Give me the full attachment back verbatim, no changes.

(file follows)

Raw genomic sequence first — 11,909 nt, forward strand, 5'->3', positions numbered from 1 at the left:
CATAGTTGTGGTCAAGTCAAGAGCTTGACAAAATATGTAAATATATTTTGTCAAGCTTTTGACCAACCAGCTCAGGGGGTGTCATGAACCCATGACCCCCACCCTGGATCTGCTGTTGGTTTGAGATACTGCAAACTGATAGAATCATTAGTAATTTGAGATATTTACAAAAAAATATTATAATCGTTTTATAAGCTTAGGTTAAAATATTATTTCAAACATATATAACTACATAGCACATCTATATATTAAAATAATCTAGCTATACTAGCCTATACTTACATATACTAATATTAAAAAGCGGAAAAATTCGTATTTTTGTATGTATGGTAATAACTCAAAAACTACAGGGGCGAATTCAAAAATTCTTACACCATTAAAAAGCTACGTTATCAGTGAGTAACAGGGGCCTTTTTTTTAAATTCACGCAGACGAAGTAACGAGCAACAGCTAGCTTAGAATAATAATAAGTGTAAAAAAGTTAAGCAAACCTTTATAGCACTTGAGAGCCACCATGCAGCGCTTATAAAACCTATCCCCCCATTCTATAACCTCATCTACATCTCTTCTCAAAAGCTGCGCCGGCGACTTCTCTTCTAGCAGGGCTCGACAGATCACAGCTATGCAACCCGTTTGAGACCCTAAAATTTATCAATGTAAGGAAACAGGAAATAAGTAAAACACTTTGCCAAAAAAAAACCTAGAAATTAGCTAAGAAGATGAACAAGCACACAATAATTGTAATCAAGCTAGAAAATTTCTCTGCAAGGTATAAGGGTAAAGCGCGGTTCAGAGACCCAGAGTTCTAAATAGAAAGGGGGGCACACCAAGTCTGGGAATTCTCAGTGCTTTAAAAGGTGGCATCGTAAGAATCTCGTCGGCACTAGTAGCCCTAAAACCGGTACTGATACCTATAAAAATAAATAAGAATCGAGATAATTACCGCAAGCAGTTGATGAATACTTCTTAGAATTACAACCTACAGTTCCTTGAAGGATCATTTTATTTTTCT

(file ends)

Raw genomic sequence first — 11,909 nt, forward strand, 5'->3', positions numbered from 1 at the left:
CATAGTTGTGGTCAAGTCAAGAGCTTGACAAAATATGTAAATATATTTTGTCAAGCTTTTGACCAACCAGCTCAGGGGGTGTCATGAACCCATGACCCCCACCCTGGATCTGCTGTTGGTTTGAGATACTGCAAACTGATAGAATCATTAGTAATTTGAGATATTTACAAAAAAATATTATAATCGTTTTATAAGCTTAGGTTAAAATATTATTTCAAACATATATAACTACATAGCACATCTATATATTAAAATAATCTAGCTATACTAGCCTATACTTACATATACTAATATTAAAAAGCGGAAAAATTCGTATTTTTGTATGTATGGTAATAACTCAAAAACTACAGGGGCGAATTCAAAAATTCTTACACCATTAAAAAGCTACGTTATCAGTGAGTAACAGGGGCCTTTTTTTTAAATTCACGCAGACGAAGTAACGAGCAACAGCTAGCTTAGAATAATAATAAGTGTAAAAAAGTTAAGCAAACCTTTATAGCACTTGAGAGCCACCATGCAGCGCTTATAAAACCTATCCCCCCATTCTATAACCTCATCTACATCTCTTCTCAAAAGCTGCGCCGGCGACTTCTCTTCTAGCAGGGCTCGACAGATCACAGCTATGCAACCCGTTTGAGACCCTAAAATTTATCAATGTAAGGAAACAGGAAATAAGTAAAACACTTTGCCAAAAAAAAACCTAGAAATTAGCTAAGAAGATGAACAAGCACACAATAATTGTAATCAAGCTAGAAAATTTCTCTGCAAGGTATAAGGGTAAAGCGCGGTTCAGAGACCCAGAGTTCTAAATAGAAAGGGGGGCACACCAAGTCTGGGAATTCTCAGTGCTTTAAAAGGTGGCATCGTAAGAATCTCGTCGGCACTAGTAGCCCTAAAACCGGTACTGATACCTATAAAAATAAATAAGAATCGAGATAATTACCGCAAGCAGTTGATGAATACTTCTTAGAATTACAACCTACAGTTCCTTGAAGGATCATTTTATTTTTCT